According to Quaschning, Sinn’s opinion was shared by car manufacturers for a long time, which in itself is not so crazy. “Building an electric car is quite different from building an internal combustion engine vehicle. But still they have to make the shift, otherwise they will go under.”

Fortunately, a few car manufacturers are starting to see that now. “Volkswagen is leading the way, partly forced by the diesel scandal and the fact that China (a very important sales market) has very ambitious targets for electromobility. With the other car companies, I am not so sure that they have understood the urgency. The same goes for lobbying organizations such as the VDA and ADAC. They are very conservative in that respect.”

Politics has long been influenced by that conservative camp, says Quaschning, but is now finally starting to change course “with the emphasis on starting, because it has to get better, otherwise we will never achieve CO2 neutrality in industry and traffic.” The VDA also sees the change in politics, of course. This week, board member Stefan Wolf said in an interview with Deutschlandfunk that the automotive industry urgently needs help. “We are talking about an amount of ten to twenty billion.” If that doesn’t happen, many jobs will be lost.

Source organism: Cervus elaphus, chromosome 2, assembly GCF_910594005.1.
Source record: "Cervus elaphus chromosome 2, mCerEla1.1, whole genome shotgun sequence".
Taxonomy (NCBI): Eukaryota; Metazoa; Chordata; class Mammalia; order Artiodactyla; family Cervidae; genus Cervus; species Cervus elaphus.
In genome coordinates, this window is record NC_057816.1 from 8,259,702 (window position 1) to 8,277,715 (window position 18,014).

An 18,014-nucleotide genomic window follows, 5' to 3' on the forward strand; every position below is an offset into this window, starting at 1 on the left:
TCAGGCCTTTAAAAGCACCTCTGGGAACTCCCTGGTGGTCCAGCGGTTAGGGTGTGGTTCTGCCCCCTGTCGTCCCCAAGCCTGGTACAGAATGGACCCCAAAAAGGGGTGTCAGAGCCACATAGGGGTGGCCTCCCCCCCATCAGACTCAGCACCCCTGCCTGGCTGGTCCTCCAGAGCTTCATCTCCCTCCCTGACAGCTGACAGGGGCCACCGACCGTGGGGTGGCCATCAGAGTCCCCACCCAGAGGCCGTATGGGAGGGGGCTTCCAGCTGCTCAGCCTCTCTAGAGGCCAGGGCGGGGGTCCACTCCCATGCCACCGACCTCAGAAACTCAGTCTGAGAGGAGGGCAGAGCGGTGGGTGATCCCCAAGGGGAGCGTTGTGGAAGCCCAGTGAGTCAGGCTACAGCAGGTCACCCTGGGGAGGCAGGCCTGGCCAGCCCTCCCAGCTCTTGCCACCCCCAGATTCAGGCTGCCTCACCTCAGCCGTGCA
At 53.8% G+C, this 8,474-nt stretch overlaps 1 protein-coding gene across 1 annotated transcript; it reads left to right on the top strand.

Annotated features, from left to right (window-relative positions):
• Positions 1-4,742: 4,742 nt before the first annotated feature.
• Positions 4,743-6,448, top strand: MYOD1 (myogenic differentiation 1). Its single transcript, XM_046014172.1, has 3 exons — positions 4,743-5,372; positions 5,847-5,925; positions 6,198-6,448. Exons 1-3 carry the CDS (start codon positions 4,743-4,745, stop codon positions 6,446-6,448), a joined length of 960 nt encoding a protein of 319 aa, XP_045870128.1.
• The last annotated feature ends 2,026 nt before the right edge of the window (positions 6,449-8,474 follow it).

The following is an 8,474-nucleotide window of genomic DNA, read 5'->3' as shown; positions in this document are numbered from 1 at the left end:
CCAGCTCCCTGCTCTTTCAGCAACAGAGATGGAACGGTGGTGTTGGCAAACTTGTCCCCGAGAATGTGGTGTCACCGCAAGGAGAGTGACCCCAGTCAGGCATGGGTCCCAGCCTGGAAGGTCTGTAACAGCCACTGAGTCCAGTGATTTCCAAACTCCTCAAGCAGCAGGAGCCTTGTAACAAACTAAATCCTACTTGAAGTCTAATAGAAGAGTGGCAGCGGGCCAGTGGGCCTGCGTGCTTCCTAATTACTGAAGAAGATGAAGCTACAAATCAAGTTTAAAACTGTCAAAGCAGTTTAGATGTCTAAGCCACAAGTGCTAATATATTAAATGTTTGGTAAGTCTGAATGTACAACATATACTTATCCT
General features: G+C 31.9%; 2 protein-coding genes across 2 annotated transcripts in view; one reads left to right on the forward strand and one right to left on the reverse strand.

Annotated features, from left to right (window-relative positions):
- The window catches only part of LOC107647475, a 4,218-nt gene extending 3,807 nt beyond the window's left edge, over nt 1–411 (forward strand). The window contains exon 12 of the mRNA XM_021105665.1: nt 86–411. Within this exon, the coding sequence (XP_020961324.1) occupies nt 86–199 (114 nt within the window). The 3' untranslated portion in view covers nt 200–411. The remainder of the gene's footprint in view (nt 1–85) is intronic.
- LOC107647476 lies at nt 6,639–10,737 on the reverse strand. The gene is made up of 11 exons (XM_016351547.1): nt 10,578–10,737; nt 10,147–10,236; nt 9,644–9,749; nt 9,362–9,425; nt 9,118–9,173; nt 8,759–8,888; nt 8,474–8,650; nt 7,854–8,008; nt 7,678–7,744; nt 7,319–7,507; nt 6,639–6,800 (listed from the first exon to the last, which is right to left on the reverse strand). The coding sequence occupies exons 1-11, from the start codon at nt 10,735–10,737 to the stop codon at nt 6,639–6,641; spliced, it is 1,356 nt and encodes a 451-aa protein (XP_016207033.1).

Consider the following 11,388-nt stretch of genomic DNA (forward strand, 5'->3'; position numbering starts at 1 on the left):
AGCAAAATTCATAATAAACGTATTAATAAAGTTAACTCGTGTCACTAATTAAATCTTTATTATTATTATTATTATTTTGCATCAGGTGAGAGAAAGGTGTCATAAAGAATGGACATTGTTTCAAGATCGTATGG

Germany number one in electric cars for the first time

Discussions about the pros and cons of electric cars will in any case not have a negative impact on sales. The electric car seems to have made a definitive breakthrough in Germany in 2019. According to the “West European Electric Car Market Intelligence Monthly Report,” Germany took over from Norway last year as the largest buyer of electric cars. At the end of November, the counter stood at 57,804 electric cars and 39,508 plug-in hybrids sold. Norway came in second with 56,922. The Netherlands ranked fifth with 39,157 electric cars.

Given the size of Germany, it is likely that this European lead will not be given up for the time being. The Boston Consulting Group presented a report this week in which it predicts that sales of electric cars will continue to grow steadily worldwide. In the year 2030, for the first time, more electric cars will be sold than those with an internal combustion engine.